France’s President Hollande finds loophole to impose 75% tax on the rich
The 75% super-tax on the mega-rich, which was rejected by France's constitutional court might be imposed anyway. French President Francois Hollande suggests laying the burden on businesses rather than on individuals.
In the interview with France 2 television President Hollande said he has revised his original plan to lay the massive tax on individuals earning above €1 million, which has been ruled “unfair” and rejected by the Constitutional Court and later the State Councils, leaving the President embarrassed.
France’s top administrative court ruled that any tax rate above 66% was likely to be rejected again by the Constitutional Council, the Finance Ministry said last week.
With this in mind, Hollande will now propose to tax employers paying their workers more than €1 million. The president said in the interview that the measure, if approved, will last for two years.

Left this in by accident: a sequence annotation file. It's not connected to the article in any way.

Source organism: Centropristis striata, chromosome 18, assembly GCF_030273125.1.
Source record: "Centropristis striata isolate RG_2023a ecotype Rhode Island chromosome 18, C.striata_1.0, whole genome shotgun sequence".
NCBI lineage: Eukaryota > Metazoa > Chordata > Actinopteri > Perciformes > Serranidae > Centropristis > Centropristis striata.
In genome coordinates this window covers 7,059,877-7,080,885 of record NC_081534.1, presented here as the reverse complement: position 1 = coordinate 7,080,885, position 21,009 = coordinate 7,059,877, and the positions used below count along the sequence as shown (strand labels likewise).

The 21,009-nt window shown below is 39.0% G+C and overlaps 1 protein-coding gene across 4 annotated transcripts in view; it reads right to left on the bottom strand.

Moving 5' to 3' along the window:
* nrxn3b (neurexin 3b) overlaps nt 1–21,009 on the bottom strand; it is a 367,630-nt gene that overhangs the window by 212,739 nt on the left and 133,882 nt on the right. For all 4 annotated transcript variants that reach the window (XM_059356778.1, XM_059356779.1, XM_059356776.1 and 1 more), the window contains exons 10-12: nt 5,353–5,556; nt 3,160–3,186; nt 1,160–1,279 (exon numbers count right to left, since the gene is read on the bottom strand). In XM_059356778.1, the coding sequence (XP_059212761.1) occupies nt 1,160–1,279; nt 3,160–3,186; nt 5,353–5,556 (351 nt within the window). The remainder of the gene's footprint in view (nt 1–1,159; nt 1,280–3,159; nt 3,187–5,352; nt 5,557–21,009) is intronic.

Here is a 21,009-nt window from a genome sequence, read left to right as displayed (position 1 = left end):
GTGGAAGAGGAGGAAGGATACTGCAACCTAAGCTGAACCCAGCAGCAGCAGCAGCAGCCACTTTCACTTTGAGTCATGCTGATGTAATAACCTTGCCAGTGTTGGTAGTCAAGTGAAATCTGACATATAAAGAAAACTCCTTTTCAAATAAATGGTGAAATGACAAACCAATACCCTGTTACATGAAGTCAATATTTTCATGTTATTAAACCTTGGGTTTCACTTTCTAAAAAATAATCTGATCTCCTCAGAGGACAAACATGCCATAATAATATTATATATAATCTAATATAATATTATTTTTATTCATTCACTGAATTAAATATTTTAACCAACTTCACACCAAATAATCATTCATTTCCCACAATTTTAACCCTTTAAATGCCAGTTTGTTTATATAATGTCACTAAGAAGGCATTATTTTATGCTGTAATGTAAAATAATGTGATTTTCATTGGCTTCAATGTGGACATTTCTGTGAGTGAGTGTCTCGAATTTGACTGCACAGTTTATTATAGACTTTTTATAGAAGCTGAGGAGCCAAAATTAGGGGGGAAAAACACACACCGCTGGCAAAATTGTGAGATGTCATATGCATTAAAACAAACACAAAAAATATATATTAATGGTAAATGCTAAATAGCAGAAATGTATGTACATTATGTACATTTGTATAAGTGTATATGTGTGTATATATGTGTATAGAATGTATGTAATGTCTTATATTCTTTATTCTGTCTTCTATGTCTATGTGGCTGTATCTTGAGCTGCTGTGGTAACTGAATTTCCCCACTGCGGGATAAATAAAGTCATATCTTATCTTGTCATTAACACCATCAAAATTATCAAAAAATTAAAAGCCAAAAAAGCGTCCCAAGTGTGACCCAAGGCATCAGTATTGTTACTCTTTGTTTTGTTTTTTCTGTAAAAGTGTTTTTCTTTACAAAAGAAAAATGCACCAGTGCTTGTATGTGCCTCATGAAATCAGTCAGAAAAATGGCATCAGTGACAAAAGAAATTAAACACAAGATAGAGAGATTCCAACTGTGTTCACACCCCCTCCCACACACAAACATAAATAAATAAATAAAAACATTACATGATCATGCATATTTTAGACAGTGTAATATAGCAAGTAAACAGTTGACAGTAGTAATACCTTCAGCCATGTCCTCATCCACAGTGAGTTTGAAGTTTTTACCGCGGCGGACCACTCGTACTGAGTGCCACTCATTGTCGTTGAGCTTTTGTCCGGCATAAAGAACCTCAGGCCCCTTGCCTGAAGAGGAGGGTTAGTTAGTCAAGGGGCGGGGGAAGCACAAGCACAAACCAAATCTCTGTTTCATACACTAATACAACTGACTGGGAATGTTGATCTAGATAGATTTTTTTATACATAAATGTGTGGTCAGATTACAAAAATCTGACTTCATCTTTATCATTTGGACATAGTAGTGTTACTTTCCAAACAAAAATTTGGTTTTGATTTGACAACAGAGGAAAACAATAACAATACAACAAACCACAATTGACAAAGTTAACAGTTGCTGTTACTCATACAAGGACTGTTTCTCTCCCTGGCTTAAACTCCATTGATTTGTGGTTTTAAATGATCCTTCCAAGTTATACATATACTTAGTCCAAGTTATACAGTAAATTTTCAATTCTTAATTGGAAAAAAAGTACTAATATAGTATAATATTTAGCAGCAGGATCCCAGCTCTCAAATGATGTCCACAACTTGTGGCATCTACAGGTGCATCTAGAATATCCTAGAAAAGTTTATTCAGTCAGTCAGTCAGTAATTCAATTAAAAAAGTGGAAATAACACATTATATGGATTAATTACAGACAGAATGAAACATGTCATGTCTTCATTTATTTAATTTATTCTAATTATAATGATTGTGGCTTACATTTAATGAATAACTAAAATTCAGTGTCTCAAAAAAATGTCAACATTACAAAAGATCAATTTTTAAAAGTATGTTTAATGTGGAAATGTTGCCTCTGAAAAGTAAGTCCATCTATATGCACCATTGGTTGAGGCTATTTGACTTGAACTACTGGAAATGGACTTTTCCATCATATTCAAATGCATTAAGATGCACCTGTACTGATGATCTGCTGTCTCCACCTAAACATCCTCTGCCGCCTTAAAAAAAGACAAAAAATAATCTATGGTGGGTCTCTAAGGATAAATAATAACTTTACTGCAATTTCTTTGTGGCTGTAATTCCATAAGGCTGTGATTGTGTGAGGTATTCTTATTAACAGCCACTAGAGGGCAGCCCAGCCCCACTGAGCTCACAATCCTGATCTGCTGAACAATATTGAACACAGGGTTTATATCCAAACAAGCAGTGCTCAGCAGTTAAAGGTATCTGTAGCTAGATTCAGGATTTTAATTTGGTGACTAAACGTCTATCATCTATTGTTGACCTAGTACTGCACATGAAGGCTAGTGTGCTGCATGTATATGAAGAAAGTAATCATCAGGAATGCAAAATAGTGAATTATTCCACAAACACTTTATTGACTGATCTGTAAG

President Hollande expects the measure will push employers to review executive pay, AFP reports. He also hopes that this will help fill the gap in the state budget.
The new 75% tax will be a major disappointment for business leaders. Experts believe this along with other tax innovations introduced by the Socialist president’s government may cause a tax exodus and stall investment.
Despite the obvious need to reduce budget deficit, no other new taxes will be introduced in 2013 and no tax rises are planned for the next year, Reuters reports.
“Today, prolonging austerity risks failure to reduce deficits and the certainty of having unpopular governments, and so the populists would at some point break through,” Hollande said.
The French private business sector isn’t in its best shape. March PMI data, a key growth indicator shows the sharpest decline since 2009, indicating the EU’s second-largest economy is heading towards a triple dip recession recession. France’s Flash Composite Output Index hit the lowest level in four years at 42.1.
France has often said it will not meet the EU-set target of 3% of GDP budget deficit this year. Despite this President Hollande repeatedly refused to impose the deep spending cuts introduced in other crisis-driven European economies, like Greece and Spain.
All this together with unemployment rising above 10%, the economy has few chances to recover and enter a growth phase soon.